At the climax, the film shows a crazy, balls-to-the-wall melee with the witch and the townspeople similar to the famous “monsters unleashed” scene from CABIN IN THE WOODS. The audience realizes here that the movie is actually parodying found footage’s emphasis on making “documentaries” as realistic as possible and does just the opposite. Up until this point, most of the filming decisions seemed standard and realistic to shock audiences with the final sequence.

A slightly hilarious deviation from standard tropes is that the footage wasn’t found by police officers, or put together by some secondary source. The witch just straight-up orders the surviving cameraman to show everybody she’s here, and she’s out for blood. Bizarre and funny, the film is a welcome departure from the found footage we’re used to.

4) V/H/S 2 (2013)

In a cinematic landscape where audiences are questioning not only of the plausibility of a found footage movie but are also tiring of the way many are shot (through shaky single cameras, by “professional” documentary crews, or by overhead surveillance), V/H/S 2 delivers on originality. The anthology horror series, beginning with V/H/S in 2012, spawned an even better sequel in 2013. The movie features short films that are framed under one central narrative: two private investigators go into the home of a missing boy and find unsettling tapes on his computer.

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What the film does well is break from the standard perspective of found footage.T he film features stories shot from a man’s bionic eye, a GoPro attached to a biker, body cameras, and a camera attached to a dog. The first V/H/S made use of nanny-cams, hidden eyeglass cameras, and a video chatting service. Besides some parts of the absolutely brilliant SAFE HAVEN (this writer’s favorite short of the bunch), each is filmed from a first-person point of view.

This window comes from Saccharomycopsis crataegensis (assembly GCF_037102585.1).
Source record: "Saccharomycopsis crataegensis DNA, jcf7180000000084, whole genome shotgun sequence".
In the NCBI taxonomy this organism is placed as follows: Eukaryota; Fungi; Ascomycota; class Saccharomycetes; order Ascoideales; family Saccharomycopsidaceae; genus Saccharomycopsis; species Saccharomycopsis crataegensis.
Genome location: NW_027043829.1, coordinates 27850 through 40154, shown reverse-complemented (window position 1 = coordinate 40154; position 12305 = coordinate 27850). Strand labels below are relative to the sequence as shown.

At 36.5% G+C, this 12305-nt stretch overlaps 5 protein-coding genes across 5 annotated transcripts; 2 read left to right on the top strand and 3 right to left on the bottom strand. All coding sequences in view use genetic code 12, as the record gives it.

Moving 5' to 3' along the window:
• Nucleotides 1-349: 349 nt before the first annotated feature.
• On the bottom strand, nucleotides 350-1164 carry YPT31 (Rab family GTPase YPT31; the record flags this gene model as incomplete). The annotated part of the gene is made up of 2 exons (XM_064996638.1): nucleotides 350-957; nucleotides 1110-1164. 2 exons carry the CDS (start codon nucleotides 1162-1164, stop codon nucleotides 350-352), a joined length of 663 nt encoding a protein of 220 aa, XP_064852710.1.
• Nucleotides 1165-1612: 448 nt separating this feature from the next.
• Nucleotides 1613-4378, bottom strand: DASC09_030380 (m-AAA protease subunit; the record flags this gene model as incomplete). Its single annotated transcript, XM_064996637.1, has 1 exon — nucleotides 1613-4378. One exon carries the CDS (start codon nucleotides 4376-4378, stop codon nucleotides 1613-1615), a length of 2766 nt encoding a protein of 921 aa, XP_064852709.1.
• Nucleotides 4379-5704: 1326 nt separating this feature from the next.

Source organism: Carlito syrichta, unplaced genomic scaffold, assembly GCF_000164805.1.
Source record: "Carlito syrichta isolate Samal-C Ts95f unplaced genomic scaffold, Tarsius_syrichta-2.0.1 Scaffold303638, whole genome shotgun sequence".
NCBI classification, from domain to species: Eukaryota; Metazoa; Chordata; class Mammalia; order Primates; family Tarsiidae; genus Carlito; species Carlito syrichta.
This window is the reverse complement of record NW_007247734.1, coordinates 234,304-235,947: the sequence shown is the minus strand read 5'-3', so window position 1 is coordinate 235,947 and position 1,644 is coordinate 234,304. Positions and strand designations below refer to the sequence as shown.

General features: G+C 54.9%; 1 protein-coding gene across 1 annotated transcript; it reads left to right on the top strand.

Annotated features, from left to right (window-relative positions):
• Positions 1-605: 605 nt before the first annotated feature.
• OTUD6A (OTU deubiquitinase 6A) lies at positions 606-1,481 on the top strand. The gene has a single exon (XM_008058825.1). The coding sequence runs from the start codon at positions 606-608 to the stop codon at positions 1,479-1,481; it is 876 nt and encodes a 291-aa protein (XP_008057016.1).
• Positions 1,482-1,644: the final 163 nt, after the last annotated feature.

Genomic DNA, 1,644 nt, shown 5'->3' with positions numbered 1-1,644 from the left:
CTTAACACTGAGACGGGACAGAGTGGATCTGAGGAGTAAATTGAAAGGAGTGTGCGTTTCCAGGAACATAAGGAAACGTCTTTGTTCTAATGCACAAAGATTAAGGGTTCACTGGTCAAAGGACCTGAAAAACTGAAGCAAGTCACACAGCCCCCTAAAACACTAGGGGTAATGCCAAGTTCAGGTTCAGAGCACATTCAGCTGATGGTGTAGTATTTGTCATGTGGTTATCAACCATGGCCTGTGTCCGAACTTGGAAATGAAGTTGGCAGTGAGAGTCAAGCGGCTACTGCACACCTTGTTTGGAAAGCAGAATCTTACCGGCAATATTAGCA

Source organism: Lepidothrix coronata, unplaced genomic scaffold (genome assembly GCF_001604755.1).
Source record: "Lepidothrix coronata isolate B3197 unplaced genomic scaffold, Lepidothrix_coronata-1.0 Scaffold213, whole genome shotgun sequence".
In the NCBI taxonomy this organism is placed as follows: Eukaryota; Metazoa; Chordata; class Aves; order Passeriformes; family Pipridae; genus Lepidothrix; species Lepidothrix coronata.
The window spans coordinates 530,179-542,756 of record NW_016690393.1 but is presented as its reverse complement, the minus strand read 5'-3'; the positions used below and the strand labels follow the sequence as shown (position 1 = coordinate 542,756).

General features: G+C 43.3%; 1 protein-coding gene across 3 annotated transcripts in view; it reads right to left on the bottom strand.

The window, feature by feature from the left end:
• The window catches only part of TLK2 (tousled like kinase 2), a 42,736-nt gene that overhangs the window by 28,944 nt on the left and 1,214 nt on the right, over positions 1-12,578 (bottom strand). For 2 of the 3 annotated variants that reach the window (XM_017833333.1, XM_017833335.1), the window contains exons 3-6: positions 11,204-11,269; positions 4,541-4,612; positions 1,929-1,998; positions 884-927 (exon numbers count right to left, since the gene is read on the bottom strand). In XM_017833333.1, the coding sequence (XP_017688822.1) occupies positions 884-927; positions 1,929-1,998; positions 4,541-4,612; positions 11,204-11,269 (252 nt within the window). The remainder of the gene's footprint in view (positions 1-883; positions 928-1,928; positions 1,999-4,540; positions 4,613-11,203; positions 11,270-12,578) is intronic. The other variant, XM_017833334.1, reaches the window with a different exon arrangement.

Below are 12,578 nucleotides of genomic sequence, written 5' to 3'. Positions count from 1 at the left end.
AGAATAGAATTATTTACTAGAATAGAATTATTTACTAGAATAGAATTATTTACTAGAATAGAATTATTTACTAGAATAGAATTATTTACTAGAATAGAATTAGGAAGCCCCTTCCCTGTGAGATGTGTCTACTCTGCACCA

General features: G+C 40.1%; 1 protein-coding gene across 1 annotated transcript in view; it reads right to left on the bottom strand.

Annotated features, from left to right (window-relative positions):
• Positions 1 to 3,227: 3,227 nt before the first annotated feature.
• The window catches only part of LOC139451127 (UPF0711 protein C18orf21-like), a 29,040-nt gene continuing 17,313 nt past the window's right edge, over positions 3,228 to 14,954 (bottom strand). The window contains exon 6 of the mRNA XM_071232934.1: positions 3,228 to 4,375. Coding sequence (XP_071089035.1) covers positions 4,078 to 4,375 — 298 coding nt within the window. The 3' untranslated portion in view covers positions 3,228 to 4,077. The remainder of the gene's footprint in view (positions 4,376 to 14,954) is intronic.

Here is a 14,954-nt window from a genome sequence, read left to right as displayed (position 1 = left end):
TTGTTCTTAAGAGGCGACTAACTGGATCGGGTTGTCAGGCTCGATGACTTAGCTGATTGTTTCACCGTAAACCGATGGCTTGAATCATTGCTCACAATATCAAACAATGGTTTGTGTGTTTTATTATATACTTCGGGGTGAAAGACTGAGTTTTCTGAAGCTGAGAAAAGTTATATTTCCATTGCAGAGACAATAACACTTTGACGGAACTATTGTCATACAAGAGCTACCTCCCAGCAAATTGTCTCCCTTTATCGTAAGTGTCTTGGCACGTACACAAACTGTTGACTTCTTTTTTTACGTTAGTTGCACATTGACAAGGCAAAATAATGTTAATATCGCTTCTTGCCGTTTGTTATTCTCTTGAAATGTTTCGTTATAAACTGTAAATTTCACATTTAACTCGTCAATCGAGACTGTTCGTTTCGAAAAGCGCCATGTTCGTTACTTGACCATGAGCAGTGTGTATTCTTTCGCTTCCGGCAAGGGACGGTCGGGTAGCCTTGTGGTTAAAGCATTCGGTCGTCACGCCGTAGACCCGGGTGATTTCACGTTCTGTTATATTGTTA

V/H/S 2 also breaks from the standard found footage trope of filming just to film. In SAFE HAVEN, body cams are utilized because a news team is investigating a cult that isn’t letting them film certain areas of the facility. In SLUMBER PARTY ALIEN ABDUCTION, the dog with the camera has it because some boys decided to strap it to their pooch. The audience never doubts the reason why the situations are being filmed, which tempers some of the less-than-realistic special effects that plague some segments. And the filming methods often add to the story: in PHASE I CLINICAL TRIALS, a man’s eye implant starts to go haywire, and he ends up seeing ghosts in his home.

In a world that’s constantly under surveillance and continually inventing new ways to film and record, V/H/S 2 shows us that to keep audiences entertained, filmmakers have to use technology creatively to stay ahead of the game.

5) HOME MOVIE (2008)

Like most people, my first ever experience with “homegrown” video has got to be home movies. Like AMERICA’S FUNNIEST HOME VIDEOS used them for comedy, this horror movie made use of them in the creepiest possible way.